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Space and Physics

Galactic Bullseye Creates 11 Billion-Year-Old Rare Cosmic "Ring Of Fire"

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Stephen Luntz

Freelance Writer

clockMay 26 2020, 10:22 UTC
ring of fire

An artist's impression of a ring galaxy dating to 10.8 billion years ago, three billion years after the Big Bang. One of the smaller surrounding galaxies created the shape by punching through the middle. James Josephides, Swinburne Astronomy Productions

Astronomers have discovered an extremely rare “ring galaxy” in the early universe where stars are forming terrifically fast at the rim, but with nothing at the center. Similar-looking galaxies exist today, but models of galaxy formation need reworking to accommodate one just 3 billion years after the Big Bang.

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Among nearby galaxies we find many with a ring of stars surrounding central darkness. The center may be black, but it is vastly larger than any black hole. Instead it represents a relative absence of stars, usually resulting from the galaxy's internal processes. One time in a thousand, however the shape arises when a small galaxy punches its way through the middle of a larger one, sending a ripple outwards like a pebble in a still pond.

Dr Tiantian Yuan Australia's Swinburne University led a team that went looking for similar shapes billions of years ago. After examining a vast assortment of young galaxies they found only one that appears to fit, named R5519, although naturally determining the shapes of such extraordinarily distant objects presents major challenges.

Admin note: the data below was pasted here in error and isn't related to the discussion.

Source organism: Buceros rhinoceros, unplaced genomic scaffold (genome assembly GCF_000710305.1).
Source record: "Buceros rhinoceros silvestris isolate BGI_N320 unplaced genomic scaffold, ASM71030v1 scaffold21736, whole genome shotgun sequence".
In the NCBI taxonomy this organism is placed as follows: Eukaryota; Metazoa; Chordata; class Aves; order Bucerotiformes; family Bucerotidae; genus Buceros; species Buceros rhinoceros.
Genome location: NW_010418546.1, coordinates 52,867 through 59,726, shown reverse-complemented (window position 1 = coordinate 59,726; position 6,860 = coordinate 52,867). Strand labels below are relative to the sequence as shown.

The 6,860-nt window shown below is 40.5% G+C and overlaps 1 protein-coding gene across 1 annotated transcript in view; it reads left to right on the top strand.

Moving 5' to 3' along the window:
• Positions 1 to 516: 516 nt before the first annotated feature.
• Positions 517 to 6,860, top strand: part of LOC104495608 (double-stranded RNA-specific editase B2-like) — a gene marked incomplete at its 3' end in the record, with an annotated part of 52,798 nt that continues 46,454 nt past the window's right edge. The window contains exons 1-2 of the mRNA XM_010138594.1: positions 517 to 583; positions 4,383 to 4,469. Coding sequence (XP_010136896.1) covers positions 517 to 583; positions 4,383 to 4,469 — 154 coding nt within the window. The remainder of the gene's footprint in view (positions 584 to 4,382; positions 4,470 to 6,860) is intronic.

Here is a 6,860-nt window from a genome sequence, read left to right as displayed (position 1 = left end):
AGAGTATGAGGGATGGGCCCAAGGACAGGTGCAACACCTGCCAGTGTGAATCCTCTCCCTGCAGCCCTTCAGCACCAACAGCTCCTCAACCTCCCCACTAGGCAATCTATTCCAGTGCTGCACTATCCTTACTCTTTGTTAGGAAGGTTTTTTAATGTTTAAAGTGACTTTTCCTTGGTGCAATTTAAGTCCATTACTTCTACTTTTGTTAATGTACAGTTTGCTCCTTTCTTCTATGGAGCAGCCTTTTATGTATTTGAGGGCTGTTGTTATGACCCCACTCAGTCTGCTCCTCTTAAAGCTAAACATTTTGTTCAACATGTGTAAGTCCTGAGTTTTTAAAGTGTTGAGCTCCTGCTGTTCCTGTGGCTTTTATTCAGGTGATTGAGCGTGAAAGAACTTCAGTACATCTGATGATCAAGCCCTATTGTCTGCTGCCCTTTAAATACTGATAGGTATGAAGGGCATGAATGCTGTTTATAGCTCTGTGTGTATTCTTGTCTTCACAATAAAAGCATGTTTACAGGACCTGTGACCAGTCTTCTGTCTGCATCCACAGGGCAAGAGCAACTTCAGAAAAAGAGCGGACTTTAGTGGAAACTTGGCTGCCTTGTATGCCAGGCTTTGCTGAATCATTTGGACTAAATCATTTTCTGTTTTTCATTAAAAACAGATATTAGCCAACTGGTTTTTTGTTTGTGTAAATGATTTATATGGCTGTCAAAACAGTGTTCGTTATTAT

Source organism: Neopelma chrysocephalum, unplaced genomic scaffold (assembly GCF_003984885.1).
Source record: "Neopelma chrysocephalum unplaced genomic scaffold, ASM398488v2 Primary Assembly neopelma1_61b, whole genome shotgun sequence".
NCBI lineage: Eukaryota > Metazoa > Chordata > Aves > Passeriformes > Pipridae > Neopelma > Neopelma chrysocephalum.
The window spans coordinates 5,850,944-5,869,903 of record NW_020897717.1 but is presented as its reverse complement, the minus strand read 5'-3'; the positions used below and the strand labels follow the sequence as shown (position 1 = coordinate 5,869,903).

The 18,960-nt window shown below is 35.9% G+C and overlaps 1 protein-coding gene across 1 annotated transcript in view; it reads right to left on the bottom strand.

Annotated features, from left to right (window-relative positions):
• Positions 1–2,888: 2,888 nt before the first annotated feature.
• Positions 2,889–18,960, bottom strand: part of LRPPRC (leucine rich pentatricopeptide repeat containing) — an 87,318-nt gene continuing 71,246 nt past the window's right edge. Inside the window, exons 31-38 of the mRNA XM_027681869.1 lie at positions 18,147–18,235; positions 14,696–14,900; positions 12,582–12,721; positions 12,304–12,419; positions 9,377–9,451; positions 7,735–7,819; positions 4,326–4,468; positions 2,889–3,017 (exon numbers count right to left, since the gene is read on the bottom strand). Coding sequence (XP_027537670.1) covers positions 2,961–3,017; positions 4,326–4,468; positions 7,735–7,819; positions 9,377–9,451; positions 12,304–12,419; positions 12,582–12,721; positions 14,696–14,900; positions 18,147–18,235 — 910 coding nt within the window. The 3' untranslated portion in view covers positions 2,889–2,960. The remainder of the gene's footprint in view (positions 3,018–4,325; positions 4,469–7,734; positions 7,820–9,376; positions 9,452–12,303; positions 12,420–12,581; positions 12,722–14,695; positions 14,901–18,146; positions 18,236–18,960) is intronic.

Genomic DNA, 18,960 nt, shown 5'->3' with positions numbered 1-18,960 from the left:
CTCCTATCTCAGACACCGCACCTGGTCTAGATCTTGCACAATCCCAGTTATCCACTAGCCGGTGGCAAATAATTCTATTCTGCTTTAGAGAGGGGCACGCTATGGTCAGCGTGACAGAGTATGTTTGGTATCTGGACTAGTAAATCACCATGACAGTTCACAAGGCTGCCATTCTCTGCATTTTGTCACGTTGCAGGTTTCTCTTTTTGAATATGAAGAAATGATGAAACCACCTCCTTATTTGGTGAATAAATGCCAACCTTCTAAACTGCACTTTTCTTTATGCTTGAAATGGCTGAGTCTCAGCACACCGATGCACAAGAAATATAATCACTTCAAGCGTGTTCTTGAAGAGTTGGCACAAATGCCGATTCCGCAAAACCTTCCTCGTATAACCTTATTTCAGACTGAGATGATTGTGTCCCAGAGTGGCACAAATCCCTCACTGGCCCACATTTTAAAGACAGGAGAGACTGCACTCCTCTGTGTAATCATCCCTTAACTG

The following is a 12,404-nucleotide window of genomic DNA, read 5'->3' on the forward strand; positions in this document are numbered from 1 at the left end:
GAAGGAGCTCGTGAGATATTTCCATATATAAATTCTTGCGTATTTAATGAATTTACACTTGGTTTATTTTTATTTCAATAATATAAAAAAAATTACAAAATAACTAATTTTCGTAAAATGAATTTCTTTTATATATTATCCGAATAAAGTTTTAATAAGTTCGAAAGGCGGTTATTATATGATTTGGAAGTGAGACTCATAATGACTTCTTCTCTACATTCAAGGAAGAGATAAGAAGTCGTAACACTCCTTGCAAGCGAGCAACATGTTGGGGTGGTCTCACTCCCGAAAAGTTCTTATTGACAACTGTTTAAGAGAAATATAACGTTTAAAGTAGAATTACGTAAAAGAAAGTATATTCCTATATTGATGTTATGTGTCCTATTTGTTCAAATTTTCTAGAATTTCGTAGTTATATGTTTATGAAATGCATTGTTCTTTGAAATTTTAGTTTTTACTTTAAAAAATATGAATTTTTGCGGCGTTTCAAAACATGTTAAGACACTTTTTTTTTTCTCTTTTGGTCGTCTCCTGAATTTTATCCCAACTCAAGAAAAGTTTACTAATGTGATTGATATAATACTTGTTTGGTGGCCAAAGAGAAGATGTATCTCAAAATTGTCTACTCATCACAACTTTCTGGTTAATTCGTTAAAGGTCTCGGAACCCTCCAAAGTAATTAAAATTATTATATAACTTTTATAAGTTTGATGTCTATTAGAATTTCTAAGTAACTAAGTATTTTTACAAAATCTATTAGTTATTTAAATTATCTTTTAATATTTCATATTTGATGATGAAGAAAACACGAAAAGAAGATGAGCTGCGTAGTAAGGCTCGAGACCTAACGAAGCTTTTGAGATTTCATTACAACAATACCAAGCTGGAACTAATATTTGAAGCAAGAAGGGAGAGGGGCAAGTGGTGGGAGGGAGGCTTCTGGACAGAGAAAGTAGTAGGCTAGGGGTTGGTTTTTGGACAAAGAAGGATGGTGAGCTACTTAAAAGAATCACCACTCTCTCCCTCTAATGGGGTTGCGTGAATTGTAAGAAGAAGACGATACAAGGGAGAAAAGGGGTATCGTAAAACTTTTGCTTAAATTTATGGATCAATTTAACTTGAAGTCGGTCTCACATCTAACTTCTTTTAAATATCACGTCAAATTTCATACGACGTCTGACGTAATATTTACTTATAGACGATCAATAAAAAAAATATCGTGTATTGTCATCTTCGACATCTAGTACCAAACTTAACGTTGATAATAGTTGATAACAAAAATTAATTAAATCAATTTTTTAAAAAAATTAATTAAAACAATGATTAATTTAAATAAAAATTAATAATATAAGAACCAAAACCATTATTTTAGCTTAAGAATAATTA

Yuan told IFLScience it was initially expected collision ring galaxies would be more common when galaxies were more closely packed. However, considering R5519's unique status, the team concluded in Nature Astronomy even one galaxy of this sort took some unexpected circumstances.

An artist's impression of how the ring galaxy formed. James Josephides, Swinburne Astronomy Productions

For a collision like this to happen, Yuan explained, the impacting galaxy had to hit R5519’s bullseye at a 90-degree angle. Unlikely as that was, a ring could only form if R5519 was very thin. “If the Milky Way was the size of your hand, it would be as thin as a CD,” Yuan noted to IFLScience. Despite the recent discovery of an even earlier thin galactic disk, Yuan said models of galactic formation will need some adjustment to allow R5519 to gain the necessary shape so soon after formation.

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On the other hand, Yuan noted, the models would have even more trouble explaining an internally produced ring galaxy in that time. Yuan added there are several other reasons to be confident R5519's shape results from a collision. “We have captured the 'criminal galaxy' in action,” she told IFLScience. The two remain close enough they are still gravitationally interacting. “[R5519] is making stars at a rate 50 times greater than the Milky Way” Yuan said in a statement, despite the two having similar mass.

The team have also found what appears to be the galactic nucleus thrown into the ring through the impact.

Finding the R5519's supermassive black hole within the nucleus would confirm the theory, which Yuan says will take the capacities of the James Webb Space Telescope. If her theory is right, Yuan anticipates R5519 will evolve into something like the giant galaxy M87 with its ultrapowerful black hole, although she does not expect humanity to survive to see this come to pass.

The image clarity is low when taken with the Hubble telescope. Hopefully the James Webb will change this. Tiantian Yuan/Hubble Space Telescope

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